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A Belgian man whose mother was euthanized without his knowledge by a doctor because she suffered depression has filed a complaint with the European Court of Human Rights.
The Alliance Defending Freedom says in its petition on behalf of Tom Mortier that oncologist Wim Distelmans, a leading promoter of euthanasia in Belgium, first met Godelieva De Troyer in late 2011. The following February, she made a donation of 2,500 euros to a foundation he runs.
Just six weeks later, Distelmans “euthanized” De Troyer, informing her son a day after she was dead, the complaint explains.
The case challenges Belgium’s law allowing doctor-prescribed death.
It argues Mortier’s mother was not terminally ill but had complained of depression, a condition several other doctors had determined was treatable.
“The government has an obligation to protect life, not assist in promoting death,” said ADF Litigation Staff Counsel Robert Clarke. “A person can claim that she should be able to do whatever she pleases, but that does not override the government’s responsibility to protect the weak and vulnerable. We are encouraging the European Court to uphold this principle, which is completely consistent with the European Convention on Human Rights.”
The Belgian law requires three other physicians who had no previous involvement with the patient’s care to sign off on a decision to euthanize.
De Troyer’s own physician, who had treated her for more than 20 years, had rejected her requests for euthanasia.
But she went to see Distlemans, and after a 2,500 euro donation to Life End Information Forum, an organization co-founded by Distelmans, he carried out her request to die because of the depression, ADF said.
“No one contacted Mortier before his mother’s death despite the fact that he says her depression was not only largely the result of a breakup with a man, but also due to her feelings of distance from her family,” according to ADF.
The complaint further argues Distelmans has no psychiatric qualifications, and none of the doctors involved had any enduring doctor-patient relationship with De Troyer.
ADF also points out the commission the government established to investigate any failure to observe the euthanasia law has been led, since its creation, by Distelmans.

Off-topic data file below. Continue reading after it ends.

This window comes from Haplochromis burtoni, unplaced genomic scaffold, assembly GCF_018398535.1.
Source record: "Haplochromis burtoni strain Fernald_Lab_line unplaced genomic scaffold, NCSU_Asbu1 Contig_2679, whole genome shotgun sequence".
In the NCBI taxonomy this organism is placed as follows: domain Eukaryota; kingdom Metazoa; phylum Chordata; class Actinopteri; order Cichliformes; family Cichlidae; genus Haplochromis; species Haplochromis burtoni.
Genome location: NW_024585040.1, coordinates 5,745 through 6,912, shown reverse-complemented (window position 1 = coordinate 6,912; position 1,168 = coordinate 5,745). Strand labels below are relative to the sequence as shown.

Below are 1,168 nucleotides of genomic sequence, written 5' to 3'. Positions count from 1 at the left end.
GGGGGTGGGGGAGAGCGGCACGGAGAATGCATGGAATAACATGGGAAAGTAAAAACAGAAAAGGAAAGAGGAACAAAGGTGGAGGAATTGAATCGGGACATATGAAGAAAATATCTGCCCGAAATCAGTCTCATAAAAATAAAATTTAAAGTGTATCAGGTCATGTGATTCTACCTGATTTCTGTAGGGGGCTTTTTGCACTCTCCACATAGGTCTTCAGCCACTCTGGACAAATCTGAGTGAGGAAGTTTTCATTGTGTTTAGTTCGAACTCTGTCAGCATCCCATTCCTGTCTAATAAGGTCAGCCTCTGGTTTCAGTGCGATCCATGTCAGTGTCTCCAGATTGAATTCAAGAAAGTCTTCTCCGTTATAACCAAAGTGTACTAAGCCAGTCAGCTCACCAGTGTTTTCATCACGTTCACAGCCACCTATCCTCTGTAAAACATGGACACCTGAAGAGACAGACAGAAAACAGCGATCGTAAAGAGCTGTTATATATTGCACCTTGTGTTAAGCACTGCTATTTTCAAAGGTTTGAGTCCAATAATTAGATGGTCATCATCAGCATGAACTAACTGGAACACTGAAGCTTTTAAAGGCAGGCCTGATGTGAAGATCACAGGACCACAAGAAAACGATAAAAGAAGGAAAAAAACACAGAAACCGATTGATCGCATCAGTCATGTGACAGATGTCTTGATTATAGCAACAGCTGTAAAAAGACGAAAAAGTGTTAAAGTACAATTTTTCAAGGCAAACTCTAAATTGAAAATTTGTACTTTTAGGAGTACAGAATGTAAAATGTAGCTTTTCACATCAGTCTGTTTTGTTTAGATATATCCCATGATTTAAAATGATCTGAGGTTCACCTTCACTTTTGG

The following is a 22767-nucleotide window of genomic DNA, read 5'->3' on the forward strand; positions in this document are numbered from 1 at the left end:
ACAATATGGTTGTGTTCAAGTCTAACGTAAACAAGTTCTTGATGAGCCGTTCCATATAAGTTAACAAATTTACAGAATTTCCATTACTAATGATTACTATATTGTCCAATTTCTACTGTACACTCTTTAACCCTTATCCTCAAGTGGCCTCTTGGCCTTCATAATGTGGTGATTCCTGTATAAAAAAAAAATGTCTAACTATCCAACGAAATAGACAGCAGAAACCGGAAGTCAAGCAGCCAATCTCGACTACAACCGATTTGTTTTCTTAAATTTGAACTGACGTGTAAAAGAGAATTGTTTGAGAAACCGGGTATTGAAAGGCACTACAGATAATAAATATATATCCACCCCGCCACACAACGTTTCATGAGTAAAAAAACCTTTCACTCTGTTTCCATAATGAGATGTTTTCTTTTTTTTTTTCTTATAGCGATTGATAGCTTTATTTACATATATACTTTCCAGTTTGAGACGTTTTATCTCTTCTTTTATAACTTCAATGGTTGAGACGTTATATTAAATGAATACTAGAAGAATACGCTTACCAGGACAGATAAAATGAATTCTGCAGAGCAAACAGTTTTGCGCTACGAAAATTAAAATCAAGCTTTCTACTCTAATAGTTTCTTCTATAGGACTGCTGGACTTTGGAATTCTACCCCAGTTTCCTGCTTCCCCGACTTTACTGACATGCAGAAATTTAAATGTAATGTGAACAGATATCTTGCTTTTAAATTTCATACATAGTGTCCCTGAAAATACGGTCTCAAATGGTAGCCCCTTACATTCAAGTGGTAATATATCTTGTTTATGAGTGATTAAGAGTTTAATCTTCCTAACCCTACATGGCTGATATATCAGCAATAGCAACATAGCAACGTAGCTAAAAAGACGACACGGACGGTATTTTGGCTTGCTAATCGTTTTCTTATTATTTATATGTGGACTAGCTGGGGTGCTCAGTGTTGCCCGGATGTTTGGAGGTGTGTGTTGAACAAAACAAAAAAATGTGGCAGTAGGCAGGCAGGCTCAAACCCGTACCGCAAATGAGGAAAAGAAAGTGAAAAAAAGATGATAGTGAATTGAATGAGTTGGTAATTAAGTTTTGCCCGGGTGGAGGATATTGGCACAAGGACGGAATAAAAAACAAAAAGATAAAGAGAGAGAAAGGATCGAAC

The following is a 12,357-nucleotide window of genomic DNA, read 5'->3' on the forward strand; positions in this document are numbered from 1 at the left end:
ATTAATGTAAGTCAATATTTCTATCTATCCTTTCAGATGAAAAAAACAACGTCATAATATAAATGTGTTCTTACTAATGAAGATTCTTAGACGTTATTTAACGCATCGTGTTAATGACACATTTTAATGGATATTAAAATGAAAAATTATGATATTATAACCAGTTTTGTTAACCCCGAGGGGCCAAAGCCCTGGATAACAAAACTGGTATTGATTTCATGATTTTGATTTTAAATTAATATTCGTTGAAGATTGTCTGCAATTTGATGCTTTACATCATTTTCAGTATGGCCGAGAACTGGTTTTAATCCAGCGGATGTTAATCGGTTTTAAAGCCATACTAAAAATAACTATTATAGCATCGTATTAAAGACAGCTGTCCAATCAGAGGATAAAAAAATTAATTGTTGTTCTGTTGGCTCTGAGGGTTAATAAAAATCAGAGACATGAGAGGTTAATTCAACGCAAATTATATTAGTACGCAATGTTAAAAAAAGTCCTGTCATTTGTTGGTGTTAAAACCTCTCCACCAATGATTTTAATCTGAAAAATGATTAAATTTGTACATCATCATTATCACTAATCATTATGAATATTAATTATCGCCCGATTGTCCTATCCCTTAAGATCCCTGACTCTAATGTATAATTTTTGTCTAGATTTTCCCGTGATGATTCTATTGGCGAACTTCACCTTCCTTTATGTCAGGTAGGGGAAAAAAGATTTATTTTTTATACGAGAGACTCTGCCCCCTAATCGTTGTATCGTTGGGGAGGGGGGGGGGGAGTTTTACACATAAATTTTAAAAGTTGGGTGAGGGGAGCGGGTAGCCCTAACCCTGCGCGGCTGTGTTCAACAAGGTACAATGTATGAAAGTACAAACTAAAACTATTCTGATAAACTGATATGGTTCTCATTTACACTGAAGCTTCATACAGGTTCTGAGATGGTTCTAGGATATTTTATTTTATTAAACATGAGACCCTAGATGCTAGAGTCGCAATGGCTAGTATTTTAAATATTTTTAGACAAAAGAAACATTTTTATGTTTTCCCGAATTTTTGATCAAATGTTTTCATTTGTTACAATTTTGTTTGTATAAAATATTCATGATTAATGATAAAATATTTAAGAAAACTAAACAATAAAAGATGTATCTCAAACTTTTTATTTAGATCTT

“Despite evidence of widespread abuse of the law, the commission has never referred a case to the prosecutor,” ADF charges.
“The institutions of the Council of Europe have shown consistent opposition to the legalization of assisted suicide and euthanasia. … [T]he only positive duty on a state is the positive duty to protect life,” the complaint says.
“People suffering from depression need compassion and love, not a prescription for death,” said ADF Senior Counsel Roger Kiska. “The state has a duty to put the necessary safeguards in place so that suffering patients receive adequate care from doctors and an opportunity to consult with family members.”
ADF said it already is defending Switzerland’s denial of suicide drugs to a woman who is not suffering from any fatal disease.
The legal team’s timeline of the case shows De Troyer saw Distelmans at the end of September 2011. He referred her to a psychiatrist, Dr. Verbeek, who confirmed she was suffering from depression.
She later met with two other psychiatrists, who split on whether she should be killed or helped.
Then came her donation to Distelman’s group and the decision to go ahead with the “assisted suicide.”
“It is submitted that by making euthanasia available to Mrs. Godelieva De Troyer, the High Contracting Party has violated the applicant’s rights under Article 8, and his mother’s rights under Article 2,” the complaint states. “It is further submitted that the High Contracting Party has also violated the applicant’s rights under Article 13 given the conflict of interest created by the composition of the federal control and evaluation commission.”
ADF argues there’s an absence of any references to euthanasia in international human rights treaties, and U.N. treaty monitoring bodies have questioned the practice in the small minority of countries that have legalized it.
“For example, the most recent concluding observations of the Human Rights Committee in the Netherlands states: ‘The committee remains concerned at the extent of euthanasia and assisted suicides.'”
In the De Troyer case, ADF said, “the applicant’s mother was able to dispense with the services of her treating physician of more than 20 years and visit no fewer than four new doctors over the source of a seven-moth period,” ending with her death.
The complaint notes Distelmans’ specialty is oncology, not “mental health.”
“Further compromising any supposed ‘independence’ is the fact this same association received a payment of 2,500 [euros] from Mrs. De Troyer, before her death … marked for the attention of Dr. Distelmans as president.”
The complaint argues Belgium, which allows children to be euthanized as well, has gone too far, explaining “the balance has shifted unacceptably in favor of personal autonomy at the expense of the important public interest and a state’s obligation [to protect life].”
ADF Senior Counsel Kiska said people “suffering from depression need compassion and love, not a prescription for death.”
“The state has a duty to put the necessary safeguards in place so that suffering patients receive adequate care from doctors and an opportunity to consult with family members,” he said.
ADF is also at the ECHR defending Switzerland’s denial of suicide drugs to a woman who does not suffer from any fatal disease. In an earlier case, the ECHR rejected the claim Switzerland had an obligation to assist in suicide.